Tatar had a lengthy discussion with Burrows during Monday’s morning skate.

“Alex was a great player, so he has a lot to offer,” Tatar said. “I’ve always liked to talk to him and listen to what he has to say. I think he has a real energy, what he brought to our team, and that’s great to see. I think so far we did a great job with him and hopefully we’ll continue to grow.”

Milestone for Gervais

Monday night’s game was the 3,000th in the NHL for Pierre Gervais, the Canadiens’ head equipment manager.

Gervais joined the Canadiens as an assistant equipment manager in 1987-88 following five seasons with the AHL’s Sherbrooke Canadiens. Before that he worked for five seasons in the QMJHL with teams in Trois-Rivières and Sherbrooke.

He has a Stanley Cup ring from 1993 with the Canadiens.

Adjusting to the time change

During a normal season, the Canadiens would fly to Vancouver a couple of days before a game to get used to the three-hour time change, but things are different during this compressed NHL season.

The Canadiens only flew out of Montreal at noon on Sunday. Ducharme said the team’s strength-and-conditioning coaches gave the players a plan after they arrived at the hotel Sunday afternoon to help them adjust to the time change.

Monday night’s game was the first of six in 10 days on this Western Canada road trip that includes two games each against the Canucks, Calgary Flames and Winnipeg Jets.

“I think every road trip is different and we need to manage rest vs. games and practices,” Ducharme said. “We’ll do that. But it’s not that much different. It’s important to have a good feel of where the team is and what our team needs in terms of is it better to have a meeting than going on the ice. Mentally where they’re at because it’s one thing physically, but you got to consider the mental side of it. So we’ll take all that into consideration.

“You can start with a plan, but sometimes you need to adjust,” Ducharme added. “We have an idea what we want to do in the next eight, nine days, but we’ll just adjust it day-by-day.”

The Canadiens have a 6-1-6 record on the road this season.

Romanov having fun

Video conferences with Alexander Romanov are a lot of fun to watch as the 21-year-old Russian defenceman continues to improve his English.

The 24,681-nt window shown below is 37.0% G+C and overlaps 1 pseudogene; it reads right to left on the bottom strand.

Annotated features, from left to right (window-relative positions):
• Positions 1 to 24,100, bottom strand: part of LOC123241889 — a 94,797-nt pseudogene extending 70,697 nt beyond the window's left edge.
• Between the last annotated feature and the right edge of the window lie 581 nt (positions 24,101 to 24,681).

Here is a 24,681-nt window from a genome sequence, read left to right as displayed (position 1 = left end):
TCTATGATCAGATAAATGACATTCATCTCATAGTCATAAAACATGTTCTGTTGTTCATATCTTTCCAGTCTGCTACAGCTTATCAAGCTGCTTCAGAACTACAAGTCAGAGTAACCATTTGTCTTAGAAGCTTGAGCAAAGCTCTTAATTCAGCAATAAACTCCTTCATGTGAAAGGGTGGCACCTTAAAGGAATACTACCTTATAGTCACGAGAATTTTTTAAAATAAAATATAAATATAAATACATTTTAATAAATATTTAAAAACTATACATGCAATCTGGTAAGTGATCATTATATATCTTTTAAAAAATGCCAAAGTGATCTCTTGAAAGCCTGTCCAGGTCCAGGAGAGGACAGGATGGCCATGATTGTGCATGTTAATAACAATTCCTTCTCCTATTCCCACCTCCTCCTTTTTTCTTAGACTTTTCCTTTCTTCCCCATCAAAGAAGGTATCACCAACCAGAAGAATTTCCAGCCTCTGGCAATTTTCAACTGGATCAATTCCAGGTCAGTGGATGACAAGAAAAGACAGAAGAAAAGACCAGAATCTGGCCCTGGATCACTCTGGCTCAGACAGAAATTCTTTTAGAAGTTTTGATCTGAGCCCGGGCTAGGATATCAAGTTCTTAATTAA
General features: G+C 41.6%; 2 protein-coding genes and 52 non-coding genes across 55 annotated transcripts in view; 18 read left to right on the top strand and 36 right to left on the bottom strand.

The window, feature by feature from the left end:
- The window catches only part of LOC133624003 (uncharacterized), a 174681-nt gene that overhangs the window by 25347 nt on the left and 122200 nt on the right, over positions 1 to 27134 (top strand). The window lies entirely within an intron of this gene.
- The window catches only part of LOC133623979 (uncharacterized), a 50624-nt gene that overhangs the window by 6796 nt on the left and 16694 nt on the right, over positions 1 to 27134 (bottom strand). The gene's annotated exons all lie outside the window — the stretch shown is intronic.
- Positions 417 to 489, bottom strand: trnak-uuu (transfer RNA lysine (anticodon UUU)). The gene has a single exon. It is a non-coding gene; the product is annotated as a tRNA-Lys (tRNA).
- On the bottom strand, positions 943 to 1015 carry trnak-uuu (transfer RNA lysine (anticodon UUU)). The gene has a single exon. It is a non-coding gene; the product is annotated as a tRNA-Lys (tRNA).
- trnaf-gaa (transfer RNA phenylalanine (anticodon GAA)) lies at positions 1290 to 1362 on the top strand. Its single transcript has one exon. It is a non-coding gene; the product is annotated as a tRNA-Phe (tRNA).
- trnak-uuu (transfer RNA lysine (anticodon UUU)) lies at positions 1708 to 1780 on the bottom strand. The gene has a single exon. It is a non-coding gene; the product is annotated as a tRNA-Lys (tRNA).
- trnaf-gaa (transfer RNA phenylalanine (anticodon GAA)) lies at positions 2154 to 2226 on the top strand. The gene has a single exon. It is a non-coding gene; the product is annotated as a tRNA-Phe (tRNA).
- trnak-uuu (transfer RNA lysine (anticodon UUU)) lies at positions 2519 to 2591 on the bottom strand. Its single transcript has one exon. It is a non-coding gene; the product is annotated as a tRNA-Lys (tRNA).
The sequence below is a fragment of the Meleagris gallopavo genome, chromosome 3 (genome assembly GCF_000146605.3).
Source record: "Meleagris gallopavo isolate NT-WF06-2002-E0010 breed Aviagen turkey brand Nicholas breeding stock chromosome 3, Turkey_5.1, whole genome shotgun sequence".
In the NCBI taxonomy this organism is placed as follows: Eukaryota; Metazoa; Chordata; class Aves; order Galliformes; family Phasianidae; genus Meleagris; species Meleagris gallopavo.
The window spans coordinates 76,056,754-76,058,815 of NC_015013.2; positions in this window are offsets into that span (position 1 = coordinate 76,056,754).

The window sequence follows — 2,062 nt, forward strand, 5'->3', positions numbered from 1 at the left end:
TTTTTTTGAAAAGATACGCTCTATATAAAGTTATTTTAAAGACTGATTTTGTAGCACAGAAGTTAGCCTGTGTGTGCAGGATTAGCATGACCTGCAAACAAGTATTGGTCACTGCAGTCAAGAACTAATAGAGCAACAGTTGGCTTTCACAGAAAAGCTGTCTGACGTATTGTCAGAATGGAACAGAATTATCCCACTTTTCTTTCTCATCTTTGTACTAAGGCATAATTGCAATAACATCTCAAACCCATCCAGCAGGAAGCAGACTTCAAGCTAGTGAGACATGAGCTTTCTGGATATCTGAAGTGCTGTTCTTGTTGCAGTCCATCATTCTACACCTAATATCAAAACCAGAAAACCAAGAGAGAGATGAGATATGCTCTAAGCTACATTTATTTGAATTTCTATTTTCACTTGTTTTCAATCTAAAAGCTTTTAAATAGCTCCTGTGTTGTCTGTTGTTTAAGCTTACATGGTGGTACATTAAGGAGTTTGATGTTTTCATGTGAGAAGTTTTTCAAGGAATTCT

He also seems to have a lot of fun doing them, regularly laughing and flashing a big smile while answering questions from the media.

Romanov has 1-4-5 totals this season and is plus-3 while averaging 17:31 of ice time.

When asked after Monday’s morning skate what part of his game he’s looking to improve most, Romanov said: “I want to improve everything in my game because I’m never happy. Every single moment, every single game I want to upgrade a little bit everything I have.”

When asked what he has learned from watching Petry, Romanov smiled and said: “Oh, he’s a very good player. He’s playing on the blue line … it’s amazing. I want his shot, I want his movement on the blue line. It’s awesome.”

When Ducharme was asked about Romanov’s performance as a rookie, the coach said: “There isn’t just one particular aspect of his game (that needs improvement). It might sound cliché, but he’s just starting out in the NHL. He has things to learn. He’ll get more and more experience, both offensively and defensively. You can’t buy experience. He’s heading in the right direction. He just has to keep on playing the way he’s been playing.”


What’s next?

The Canadiens have a practice scheduled for Tuesday in Vancouver before facing the Canucks again Wednesday night (11 p.m., TSN2, RDS, TSN 690 Radio, 98.5 FM). After that, the Canadiens will travel to Calgary to play the Flames on Thursday (9 p.m., TSN2, RDS, TSN 690 Radio, 98.5 FM) and Saturday (7 p.m., SNE, CITY, TVA Sports, TSN 690 Radio, 98.5 FM).

Next week, the Canadiens will play the Jets in Winnipeg on Monday (8 p.m., TSN2, RDS, TSN 690 Radio, 98.5 FM) and Wednesday (9 p.m., TSN2, RDS, TSN 690 Radio, 98.5 FM), before returning to Montreal for six straight games at the Bell Centre.